Together with 899 other people, I registered to hear the findings of the Report on the ‘Maternal Pandemic’ in an event jointly organised by the Centre for Mental Health and the Maternal Mental Health Alliance and funded by Comic Relief. A ‘bitter-sweet’ day, as the Chair of MMHA put it. Bitter, because the Report highlighted the damaging and unequal impact of the pandemic on maternal mental health. Sweet, due the potential for positive action in the UK if lessons from COVID-19 about giving priority to human wellbeing in society are followed, over and above statutory services that are likely to remain deficient after years of cuts.
Dr Alain Gregoire, president of MMHA and long-standing powerful advocate of prioritising maternal mental health within health care policies, pointed to the need for third sector support (such as that of Health Visiting and grassroots organisations) to fill the gap that the private sector could not fill. While the fact that new parents missed out on the normalisation of their worries – generally done through informal contacts with friends, family members and ‘baby groups’ – was reported, it was not clear whether digital provision could compensate for underestimated vulnerabilities. The potential impact of the pandemic on infants is yet unknown.
Clearly, community-based support can contribute to a more inclusive user-led service that will benefit all women more equally including those in racialised communities.
To make this work, some steps were identified. Janet Fyle from RCM spoke eloquently about the personal health cost of the pandemic to midwives and the need to impart them with adequate knowledge about referral. Helping women to report about their issues, particularly when there are language barriers, is key. Thresholds to specialised statutory care are complex to navigate.
Catherine Cho, from Action on Postpartum Psychosis and author of ‘Inferno’, brought her direct lived experience to the heart of this event. Pondering on how worse this could have been during lockdown, she reminded everyone that ‘a kind word is never forgotten’.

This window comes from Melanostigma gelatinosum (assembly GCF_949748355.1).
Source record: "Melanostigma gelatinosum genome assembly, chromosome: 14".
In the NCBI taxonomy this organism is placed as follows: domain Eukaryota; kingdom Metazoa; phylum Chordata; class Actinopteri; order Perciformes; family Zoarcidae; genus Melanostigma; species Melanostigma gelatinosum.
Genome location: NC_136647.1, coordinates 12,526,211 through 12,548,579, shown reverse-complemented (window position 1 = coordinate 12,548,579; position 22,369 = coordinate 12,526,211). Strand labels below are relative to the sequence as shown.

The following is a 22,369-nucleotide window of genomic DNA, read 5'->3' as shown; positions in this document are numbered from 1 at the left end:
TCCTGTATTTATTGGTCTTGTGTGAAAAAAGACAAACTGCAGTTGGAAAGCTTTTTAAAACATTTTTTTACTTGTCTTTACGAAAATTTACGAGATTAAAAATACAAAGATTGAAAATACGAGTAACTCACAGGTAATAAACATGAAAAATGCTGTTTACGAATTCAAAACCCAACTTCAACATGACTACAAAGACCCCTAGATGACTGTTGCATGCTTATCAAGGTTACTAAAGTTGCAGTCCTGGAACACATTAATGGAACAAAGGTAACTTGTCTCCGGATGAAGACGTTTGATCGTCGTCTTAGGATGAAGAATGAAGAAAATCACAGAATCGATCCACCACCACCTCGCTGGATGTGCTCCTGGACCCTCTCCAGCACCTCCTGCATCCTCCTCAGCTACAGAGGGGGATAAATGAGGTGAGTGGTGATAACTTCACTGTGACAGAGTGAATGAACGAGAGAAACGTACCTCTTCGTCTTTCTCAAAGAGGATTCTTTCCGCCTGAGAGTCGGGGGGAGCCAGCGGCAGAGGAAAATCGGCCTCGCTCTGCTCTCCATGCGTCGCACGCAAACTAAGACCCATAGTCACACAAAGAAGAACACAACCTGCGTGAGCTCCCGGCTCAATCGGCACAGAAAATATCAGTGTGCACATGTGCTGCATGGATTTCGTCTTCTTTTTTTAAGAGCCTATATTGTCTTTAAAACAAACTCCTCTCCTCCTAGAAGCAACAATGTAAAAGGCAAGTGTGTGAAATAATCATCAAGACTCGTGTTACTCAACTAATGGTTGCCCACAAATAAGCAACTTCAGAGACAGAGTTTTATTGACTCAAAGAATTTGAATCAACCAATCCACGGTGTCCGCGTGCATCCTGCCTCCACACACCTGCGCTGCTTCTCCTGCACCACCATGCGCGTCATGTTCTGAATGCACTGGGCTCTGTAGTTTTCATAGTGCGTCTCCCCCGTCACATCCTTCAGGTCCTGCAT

Digital support is likely to continue in tandem with face-to-face grassroots services, but Nathalie Nuttall from the Hearts & Minds Partnership identified a need for safeguarding guidelines to protect women and facilitate access to specialised care if required. More knowledge and referral skills something need to be in place for Perinatal or Parents & Babies teachers within Birthlight. In the ecology of maternity services, Birthlight has a place in offering Continuity of Support over the Primal Continuum – even as we work to promote a better integrated Continuity of Care that midwives have long shown to produce best outcomes. In the jigsaw of third sector resources, we need to collaborate better with other organisations and the Voluntary Sector and to articulate our value and services rendered.
COVID has driven home three lessons we already knew but needed to be reminded of. As Alain Gregoire put them in his ever-positive turns of phrase: human wellbeing prevails over money, early childhood prevails over school years for long-term health, parents and families need support to create a health society. “This is the moment to grasp IT!” We are fortunate in the UK to have the best infrastructure to deliver a fantastic service for the next generation. Perinatal mental illness is a wide spectrum: the differences that we as Birthlight teachers can make during pregnancy and in the weeks, months and years following birth cannot be easily quantified when we work preventively but they are real and long-lasting.